How to Know If Your Battery Cables Are Bad

by Jerry Walch Google

    Checking the condition of your battery cables is a two-step process. The first step is to disconnect the cables from the battery posts; cleaning the cable terminals and battery posts; and then performing a visual inspection of the cables. The second step is to reconnect the battery cables and perform a voltage drop test on the cables using a digital multimeter. This is a project that even the neophyte DIY auto mechanic can accomplish without difficulty.

    Items you will need

    • Safety goggles or face-shield
    • Rubber gloves
    • Battery terminal wrench
    • Battery terminal puller
    • Plastic container
    • Baking soda
    • Paint brush
    • Battery terminal brush
    • Rags
    • Anti-corrosion spray or grease
    • Felt washers
    • Digital, auto-ranging multimeter

    Performing the Visual Inspection

    Step 1

    Park the car on a level surface and set the emergency brake. Move the shifting selector to park and raise the hood.

    Step 2

    Put on rubber gloves and safety goggles,then loosen the nut securing the negative battery cable with a terminal wrench. The negative battery post can be identified in two ways: by the “-” sign embossed next to it on the battery, and by its smaller diameter compared to the positive post.

    Step 3

    Remove the negative battery cable terminal from the battery post first, using the terminal puller. Remove the positive terminal second, in like manner.

    Step 4

    Mix a baking soda and water paste in a plastic container, then brush a thick coat onto the battery posts and cable terminals. Allow the paste to set for 15 minutes and then it rinse off with plenty of water. Wipe the battery posts and cable terminal dry with rags. Clean the posts and terminals with a battery terminal brush.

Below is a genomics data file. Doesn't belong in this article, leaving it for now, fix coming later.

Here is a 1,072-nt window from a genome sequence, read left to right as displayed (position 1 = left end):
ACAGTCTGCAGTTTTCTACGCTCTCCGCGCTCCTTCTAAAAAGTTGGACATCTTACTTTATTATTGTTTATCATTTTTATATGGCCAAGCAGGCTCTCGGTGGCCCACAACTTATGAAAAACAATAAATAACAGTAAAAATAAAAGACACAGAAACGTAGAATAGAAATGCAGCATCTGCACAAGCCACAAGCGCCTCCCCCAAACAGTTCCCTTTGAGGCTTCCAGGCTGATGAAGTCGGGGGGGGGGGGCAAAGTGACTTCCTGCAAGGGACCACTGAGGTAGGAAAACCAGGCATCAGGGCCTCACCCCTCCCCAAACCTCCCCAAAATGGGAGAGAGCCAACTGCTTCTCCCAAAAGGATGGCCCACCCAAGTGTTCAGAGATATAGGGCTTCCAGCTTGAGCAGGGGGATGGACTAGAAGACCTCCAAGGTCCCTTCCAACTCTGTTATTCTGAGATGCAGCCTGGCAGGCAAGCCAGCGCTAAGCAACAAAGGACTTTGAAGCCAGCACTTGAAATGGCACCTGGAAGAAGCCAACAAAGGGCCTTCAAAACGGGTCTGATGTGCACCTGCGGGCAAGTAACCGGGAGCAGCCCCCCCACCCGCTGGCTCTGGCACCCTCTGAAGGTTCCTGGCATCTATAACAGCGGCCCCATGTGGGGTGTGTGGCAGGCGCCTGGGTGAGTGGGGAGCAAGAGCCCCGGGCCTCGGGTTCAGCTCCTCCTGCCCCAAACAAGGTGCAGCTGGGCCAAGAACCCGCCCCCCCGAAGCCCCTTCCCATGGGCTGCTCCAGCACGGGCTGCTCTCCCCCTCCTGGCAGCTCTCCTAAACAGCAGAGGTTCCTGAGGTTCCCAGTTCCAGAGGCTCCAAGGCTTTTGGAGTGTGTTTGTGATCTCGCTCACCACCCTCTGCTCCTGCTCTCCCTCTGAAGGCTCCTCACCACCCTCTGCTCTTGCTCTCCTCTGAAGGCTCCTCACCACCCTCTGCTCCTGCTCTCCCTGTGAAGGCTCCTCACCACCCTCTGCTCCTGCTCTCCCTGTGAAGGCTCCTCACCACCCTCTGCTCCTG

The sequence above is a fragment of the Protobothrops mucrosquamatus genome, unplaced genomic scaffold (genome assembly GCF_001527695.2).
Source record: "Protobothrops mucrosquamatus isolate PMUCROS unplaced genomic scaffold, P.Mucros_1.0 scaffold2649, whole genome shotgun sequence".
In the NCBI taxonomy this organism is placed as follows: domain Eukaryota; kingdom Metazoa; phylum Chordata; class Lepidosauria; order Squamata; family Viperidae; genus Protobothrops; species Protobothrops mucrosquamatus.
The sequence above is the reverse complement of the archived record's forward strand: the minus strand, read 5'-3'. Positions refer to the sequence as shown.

Step 5

    Inspect the terminals at the ends of both cables for broken copper wire strands. Inspect the battery posts for cracks. Replace any damaged cables if they appear damaged. Replace the battery if the posts have cracks. Spray the battery posts with anti-corrosion spray and place red and green felt washers on the positive and negative battery posts, respectively. Do not pound on the terminals to get them to seat fully. If necessary, spread the terminal ends with a large flat-head screwdriver or equivalent. Tighten the battery terminal bolts securely.

    Perfoming the Voltage Drop Tests

    Step 1

    Set the range selector switch on your auto-ranging meter to the direct current voltage function. The polarity of the test probes will not matter when making these tests.

    Step 2

    Start the car's engine and place one of the meter's test probes in the center of the “-” battery post and the other test probe on the negative battery cable terminal. Make sure that the second probe is not touching the battery post. Your meter should display “0.00” on its LCD if the cable is good.

    Step 3

    Check the positive cable end in a like manner.

    Step 4

    Check the voltage drop across the positive battery cable by placing one of the meter probes on the “Positive” battery terminal and the other probe on the other end of the cable. The meter should display a voltage drop of “0.20” volts or less. Any reading higher than 0.20 volts indicates high resistance in the cable, meaning that the cable is defective.

    Step 5

    Test the "Negative” battery cable in like manner.

    Warning

    • Always disconnect the negative cable first to prevent an accidental short that could cause the battery to explode. Connect the negative cable last when reconnecting the battery.

    Photo Credits

    • Polka Dot Images/Polka Dot/Getty Images